What is the 'real' Rwanda of today?

Updated: Jul 25, 2021

This essay discusses my own thoughts and observations from my most recent trip to Rwanda in September 2019 on the hazards and benefits of development for Rwanda whilst still holding true to their history and culture.


Due to a failed visa application and 6mths delay whilst we appeal, I returned back to Rwanda in September 2019 to visit my husband, but this time with my parents in tow. Their last visit in November 2018 was a fleeting and busy occasion all set around our wedding. My mum in particular wanted to get to know more of Kigali city so this time we rented a house in the city suburbs of Kimironko for a week (much cheaper than a hotel and more privacy and amenities) and balanced the week with resting and getting to know the city better.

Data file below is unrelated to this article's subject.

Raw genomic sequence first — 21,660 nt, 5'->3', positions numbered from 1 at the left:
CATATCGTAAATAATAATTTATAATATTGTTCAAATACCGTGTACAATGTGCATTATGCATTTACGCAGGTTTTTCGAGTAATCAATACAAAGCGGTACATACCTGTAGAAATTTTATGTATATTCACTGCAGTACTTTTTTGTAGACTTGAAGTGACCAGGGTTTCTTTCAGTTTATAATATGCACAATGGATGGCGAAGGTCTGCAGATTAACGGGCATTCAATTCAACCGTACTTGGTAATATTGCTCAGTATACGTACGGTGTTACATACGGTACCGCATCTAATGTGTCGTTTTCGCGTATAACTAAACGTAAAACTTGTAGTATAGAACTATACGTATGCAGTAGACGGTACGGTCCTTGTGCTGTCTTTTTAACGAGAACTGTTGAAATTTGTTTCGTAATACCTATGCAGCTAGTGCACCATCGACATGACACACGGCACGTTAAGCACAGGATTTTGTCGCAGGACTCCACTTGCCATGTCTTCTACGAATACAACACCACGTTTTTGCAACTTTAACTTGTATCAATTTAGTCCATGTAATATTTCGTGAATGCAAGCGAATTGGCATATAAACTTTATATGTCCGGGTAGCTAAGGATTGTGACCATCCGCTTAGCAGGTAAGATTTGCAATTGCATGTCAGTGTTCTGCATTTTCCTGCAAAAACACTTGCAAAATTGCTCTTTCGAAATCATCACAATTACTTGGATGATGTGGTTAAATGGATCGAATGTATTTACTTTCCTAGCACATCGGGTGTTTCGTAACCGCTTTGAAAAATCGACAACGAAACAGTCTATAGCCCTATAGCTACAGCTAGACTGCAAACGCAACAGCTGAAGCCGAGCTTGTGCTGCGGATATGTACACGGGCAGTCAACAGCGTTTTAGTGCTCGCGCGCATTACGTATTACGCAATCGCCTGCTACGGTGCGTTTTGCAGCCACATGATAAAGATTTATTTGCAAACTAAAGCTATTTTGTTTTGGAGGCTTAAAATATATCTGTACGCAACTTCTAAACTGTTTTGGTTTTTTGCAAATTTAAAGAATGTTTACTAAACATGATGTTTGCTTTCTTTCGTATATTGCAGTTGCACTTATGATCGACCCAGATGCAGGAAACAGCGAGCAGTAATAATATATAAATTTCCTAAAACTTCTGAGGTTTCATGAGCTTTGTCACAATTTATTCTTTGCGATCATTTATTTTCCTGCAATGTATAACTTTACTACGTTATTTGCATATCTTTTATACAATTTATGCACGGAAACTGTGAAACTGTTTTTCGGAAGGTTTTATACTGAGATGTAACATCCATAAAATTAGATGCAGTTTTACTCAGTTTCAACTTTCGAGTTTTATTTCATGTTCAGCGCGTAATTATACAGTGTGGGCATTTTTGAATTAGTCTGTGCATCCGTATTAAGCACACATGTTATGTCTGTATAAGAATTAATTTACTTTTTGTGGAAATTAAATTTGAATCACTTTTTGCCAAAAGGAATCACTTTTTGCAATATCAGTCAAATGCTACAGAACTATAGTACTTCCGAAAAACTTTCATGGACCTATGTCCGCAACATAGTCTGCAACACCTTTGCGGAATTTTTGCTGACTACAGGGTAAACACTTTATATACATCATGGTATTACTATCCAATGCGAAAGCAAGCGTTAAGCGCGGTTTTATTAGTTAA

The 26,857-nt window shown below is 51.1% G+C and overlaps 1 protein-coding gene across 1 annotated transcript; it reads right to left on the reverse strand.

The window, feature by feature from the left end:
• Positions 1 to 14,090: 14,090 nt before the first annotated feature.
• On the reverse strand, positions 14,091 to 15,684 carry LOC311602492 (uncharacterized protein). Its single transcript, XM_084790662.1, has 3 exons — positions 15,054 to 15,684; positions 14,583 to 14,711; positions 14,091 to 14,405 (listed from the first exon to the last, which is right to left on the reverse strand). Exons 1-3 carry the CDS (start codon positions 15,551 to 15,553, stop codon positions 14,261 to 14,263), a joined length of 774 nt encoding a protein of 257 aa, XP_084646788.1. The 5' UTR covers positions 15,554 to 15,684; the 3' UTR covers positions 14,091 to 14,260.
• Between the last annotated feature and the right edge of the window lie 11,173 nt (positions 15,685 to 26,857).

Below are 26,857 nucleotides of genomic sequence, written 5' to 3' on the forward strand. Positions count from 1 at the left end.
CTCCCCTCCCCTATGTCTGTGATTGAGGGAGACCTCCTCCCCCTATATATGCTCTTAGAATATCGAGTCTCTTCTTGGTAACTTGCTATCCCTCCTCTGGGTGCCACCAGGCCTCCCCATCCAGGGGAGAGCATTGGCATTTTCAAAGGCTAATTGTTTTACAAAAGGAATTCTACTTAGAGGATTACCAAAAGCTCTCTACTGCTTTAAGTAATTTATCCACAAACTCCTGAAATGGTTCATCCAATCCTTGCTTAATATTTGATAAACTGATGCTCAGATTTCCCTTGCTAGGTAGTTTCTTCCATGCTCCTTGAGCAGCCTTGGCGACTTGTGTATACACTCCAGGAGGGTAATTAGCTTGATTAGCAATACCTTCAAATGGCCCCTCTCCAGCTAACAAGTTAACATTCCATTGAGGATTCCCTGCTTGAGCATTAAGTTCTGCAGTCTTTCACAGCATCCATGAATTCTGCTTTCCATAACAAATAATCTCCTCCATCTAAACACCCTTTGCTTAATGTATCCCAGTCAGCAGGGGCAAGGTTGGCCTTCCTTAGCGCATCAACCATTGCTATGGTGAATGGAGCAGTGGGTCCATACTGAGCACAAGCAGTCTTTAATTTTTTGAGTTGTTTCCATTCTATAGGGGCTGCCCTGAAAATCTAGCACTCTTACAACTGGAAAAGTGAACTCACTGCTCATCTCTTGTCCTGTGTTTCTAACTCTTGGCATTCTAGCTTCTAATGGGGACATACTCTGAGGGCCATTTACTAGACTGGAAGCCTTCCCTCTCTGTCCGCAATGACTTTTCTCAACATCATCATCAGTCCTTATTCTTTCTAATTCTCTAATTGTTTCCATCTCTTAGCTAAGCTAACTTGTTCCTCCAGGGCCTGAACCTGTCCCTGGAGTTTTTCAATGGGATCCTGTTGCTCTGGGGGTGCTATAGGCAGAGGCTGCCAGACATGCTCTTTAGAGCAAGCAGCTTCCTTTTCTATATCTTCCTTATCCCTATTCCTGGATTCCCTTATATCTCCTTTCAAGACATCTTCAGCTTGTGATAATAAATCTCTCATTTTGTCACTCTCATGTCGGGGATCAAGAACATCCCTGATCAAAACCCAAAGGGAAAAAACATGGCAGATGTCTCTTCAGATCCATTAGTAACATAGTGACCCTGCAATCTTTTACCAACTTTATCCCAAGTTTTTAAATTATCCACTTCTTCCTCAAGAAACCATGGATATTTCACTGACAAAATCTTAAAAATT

For this trip I was now the tour guide for both my parents and my husband. I wanted to show my parents the 'real' Rwanda whilst showing my husband what his country had to offer in terms of leisure and tourism. Even though he works in hospitality he had little hands on experience of the things 'tourists' want to do. Because of this I reflected a lot about how Rwanda balances the past history of the genocide with progression and development, now and in the future. Do they promote themselves through the lense of genocide or are tourists being put off by it. Does this change tourists view of them? Do they want to be known as a country whose name is always linked to genocide or do they want to shed this title and promote what else it has to offer? Through my circle of friends in Rwanda, natives and Brits, I heard about the developing influence of the Chinese who are investing in the infrastructure of Rwanda through road building and industry.